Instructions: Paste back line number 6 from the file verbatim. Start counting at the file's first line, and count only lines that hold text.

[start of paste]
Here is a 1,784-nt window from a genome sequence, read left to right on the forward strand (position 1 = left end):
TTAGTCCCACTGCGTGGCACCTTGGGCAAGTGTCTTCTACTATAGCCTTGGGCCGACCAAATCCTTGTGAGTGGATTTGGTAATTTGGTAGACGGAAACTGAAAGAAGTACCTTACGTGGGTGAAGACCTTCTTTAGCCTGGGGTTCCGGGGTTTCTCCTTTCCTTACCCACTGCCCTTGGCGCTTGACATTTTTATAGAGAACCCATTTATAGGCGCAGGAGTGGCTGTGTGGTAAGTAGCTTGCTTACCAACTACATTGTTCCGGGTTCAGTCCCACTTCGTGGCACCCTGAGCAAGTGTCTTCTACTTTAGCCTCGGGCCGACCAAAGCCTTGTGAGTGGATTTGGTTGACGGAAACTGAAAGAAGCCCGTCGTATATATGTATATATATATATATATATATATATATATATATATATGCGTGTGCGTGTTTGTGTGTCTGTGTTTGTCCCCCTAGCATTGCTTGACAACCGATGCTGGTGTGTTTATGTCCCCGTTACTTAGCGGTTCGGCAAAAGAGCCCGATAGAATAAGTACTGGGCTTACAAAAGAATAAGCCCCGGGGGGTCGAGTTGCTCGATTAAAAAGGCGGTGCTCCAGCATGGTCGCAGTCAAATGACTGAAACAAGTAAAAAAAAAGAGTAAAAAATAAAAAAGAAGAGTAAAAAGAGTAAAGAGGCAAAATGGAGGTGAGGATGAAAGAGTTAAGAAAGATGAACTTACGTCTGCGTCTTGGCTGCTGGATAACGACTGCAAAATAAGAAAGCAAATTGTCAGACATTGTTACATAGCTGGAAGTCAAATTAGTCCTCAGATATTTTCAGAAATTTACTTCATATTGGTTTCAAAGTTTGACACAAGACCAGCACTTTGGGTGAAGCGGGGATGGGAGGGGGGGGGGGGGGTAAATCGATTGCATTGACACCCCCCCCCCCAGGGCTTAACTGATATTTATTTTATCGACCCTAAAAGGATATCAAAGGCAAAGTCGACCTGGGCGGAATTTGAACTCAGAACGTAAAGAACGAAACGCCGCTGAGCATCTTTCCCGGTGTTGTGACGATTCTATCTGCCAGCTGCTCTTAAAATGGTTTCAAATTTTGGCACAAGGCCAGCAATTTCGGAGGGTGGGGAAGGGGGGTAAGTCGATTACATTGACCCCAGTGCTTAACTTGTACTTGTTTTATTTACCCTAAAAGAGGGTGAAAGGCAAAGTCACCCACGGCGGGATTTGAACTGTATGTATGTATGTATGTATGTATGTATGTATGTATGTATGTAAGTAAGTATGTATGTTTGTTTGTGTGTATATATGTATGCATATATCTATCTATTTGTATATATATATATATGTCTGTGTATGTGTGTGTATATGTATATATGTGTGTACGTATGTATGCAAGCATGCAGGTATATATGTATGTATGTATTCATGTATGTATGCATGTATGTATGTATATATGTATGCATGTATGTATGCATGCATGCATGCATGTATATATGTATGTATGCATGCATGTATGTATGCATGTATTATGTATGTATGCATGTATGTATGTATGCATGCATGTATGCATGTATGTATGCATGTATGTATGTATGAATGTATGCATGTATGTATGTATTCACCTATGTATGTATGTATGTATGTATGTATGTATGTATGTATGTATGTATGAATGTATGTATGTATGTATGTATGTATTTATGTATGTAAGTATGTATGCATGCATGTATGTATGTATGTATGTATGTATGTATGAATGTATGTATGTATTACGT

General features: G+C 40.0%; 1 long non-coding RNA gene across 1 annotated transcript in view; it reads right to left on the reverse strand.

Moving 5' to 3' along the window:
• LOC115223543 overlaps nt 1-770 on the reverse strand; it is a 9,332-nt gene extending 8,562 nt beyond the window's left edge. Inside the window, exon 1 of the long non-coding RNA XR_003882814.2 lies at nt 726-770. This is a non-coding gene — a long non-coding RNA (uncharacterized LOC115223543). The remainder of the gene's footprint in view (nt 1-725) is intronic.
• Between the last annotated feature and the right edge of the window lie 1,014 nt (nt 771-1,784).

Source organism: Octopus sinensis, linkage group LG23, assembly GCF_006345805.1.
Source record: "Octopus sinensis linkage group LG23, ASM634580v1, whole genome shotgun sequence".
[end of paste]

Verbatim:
• Between the last annotated feature and the right edge of the window lie 1,014 nt (nt 771-1,784).